Another welcome feature is the fact that you can play the game in Hero Mode from the get-go. Hero Mode rapidly increases the difficulty by doubling the damage Link takes while also making hearts undiscoverable. To make matters worse, when you die, you don’t even get your full helping of health back — you just get a little more than half, so you have to play cautiously. I’ll say it right here: Hero Mode is no joke. After overcoming the game’s fifth dungeon, which is a little more halfway through the game, I had already died 118 times. I’m pretty sure that’s more than death than any Zelda I’ve ever played… combined, and that’s weird to say because I wouldn’t actually classify this game as hard.
What Makes It Worth My Time And Money?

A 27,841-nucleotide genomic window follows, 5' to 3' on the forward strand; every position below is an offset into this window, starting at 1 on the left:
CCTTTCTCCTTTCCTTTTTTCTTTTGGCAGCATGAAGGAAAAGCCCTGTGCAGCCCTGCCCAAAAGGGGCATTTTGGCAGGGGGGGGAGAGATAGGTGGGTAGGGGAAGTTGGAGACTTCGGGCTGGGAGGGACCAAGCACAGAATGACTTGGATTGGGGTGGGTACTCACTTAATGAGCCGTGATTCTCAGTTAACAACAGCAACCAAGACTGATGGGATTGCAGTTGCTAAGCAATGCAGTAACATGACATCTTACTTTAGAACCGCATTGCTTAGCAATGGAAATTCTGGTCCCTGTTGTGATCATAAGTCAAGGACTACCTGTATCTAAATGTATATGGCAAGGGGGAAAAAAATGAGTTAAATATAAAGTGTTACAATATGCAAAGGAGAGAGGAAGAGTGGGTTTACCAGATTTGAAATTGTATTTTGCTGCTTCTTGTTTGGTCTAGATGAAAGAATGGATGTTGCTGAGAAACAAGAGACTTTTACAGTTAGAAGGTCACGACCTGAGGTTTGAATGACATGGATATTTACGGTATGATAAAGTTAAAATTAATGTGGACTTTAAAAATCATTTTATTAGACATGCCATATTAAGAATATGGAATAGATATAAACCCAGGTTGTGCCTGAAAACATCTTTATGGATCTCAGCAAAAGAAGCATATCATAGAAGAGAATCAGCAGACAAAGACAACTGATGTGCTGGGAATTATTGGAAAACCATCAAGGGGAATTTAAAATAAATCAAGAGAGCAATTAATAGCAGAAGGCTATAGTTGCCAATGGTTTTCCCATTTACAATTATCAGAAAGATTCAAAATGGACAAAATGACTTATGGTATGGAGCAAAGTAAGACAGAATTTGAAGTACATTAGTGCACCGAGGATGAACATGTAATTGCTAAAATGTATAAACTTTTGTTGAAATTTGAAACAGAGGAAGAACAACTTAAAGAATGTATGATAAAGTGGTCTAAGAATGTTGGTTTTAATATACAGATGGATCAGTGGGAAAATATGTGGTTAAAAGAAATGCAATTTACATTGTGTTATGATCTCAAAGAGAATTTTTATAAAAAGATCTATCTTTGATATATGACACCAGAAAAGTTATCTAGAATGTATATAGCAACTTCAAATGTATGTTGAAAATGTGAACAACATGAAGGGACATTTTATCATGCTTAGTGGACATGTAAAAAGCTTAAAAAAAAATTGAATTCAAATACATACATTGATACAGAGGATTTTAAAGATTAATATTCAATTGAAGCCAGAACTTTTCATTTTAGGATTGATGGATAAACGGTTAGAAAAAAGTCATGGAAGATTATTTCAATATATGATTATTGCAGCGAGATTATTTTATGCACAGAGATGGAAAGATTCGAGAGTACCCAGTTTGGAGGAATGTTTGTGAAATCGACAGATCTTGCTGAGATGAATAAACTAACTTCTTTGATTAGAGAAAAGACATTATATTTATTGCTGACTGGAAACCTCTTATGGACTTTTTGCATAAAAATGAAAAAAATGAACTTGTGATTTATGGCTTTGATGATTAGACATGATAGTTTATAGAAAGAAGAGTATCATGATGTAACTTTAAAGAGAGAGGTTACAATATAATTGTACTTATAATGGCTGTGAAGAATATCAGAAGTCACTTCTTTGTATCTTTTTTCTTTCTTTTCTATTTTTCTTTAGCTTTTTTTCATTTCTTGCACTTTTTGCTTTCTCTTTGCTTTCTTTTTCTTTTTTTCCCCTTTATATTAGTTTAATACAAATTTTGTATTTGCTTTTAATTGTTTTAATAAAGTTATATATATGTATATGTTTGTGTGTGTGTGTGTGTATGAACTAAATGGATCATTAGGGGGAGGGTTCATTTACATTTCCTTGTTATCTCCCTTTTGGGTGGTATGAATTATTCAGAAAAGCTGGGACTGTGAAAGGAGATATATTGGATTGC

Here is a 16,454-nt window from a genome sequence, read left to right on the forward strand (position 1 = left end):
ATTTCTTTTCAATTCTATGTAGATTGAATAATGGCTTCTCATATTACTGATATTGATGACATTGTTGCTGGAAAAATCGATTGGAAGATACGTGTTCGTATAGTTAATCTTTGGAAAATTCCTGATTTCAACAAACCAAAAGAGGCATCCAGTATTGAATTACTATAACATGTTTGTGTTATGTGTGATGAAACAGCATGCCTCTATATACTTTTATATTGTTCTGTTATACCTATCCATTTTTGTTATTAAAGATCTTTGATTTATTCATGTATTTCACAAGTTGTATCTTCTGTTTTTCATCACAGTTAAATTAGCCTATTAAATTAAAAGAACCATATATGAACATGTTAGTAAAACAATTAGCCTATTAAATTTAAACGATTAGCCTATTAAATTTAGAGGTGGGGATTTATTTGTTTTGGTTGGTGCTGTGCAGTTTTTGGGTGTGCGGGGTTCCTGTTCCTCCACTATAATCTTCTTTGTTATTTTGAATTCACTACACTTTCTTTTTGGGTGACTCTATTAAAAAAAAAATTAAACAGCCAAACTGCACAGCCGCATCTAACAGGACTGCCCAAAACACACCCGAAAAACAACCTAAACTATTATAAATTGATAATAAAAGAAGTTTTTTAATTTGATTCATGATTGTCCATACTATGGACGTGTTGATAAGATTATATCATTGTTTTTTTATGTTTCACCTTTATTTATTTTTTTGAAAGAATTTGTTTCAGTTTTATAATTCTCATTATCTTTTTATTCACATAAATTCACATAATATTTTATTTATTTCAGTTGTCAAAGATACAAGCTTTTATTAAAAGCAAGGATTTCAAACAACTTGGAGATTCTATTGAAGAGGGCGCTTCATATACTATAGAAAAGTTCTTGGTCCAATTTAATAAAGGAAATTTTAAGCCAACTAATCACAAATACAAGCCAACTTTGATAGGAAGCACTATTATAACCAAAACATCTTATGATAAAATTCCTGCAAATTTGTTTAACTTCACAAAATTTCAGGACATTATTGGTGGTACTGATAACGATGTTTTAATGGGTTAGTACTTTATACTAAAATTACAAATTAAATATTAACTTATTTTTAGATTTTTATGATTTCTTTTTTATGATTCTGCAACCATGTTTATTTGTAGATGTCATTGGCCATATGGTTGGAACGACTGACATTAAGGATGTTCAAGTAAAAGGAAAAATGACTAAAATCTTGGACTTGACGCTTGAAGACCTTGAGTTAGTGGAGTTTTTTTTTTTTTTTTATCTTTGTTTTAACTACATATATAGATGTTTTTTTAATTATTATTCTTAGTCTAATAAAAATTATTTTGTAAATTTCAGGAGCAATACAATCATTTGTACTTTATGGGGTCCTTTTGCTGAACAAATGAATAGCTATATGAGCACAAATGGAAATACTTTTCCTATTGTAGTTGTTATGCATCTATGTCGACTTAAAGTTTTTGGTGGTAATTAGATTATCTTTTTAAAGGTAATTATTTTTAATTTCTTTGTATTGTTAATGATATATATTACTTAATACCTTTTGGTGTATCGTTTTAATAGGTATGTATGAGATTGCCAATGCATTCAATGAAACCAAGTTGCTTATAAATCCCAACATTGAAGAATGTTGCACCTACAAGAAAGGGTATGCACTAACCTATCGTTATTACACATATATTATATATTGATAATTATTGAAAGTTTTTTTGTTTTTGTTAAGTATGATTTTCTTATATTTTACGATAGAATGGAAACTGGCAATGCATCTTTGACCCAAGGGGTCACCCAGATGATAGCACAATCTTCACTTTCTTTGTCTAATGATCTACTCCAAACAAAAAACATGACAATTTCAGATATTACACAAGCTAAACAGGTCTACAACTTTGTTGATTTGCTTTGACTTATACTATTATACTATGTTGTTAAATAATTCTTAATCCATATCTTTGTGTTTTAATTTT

The main argument people will have about the value of Link’s Awakening is the fact that it’s a remake of a game made for the Game Boy. It’s a refreshing experience, and it’s not a new one, so if you’ve played it before, is it worth the $60?
The answer is yes.
This is undoubtedly now the definitive way of playing the great game that is Link’s Awakening. There are far worse games options on the market, and as it stands, an updated version of Link’s Awakening is simply a great game in 2019. It’s easily one of the best looking games on the Switch and its unique look definitely gives the game a lot of charm. The Legend of Zelda: Link’s Awakening is an easy recommendation for any Switch library, even at full price.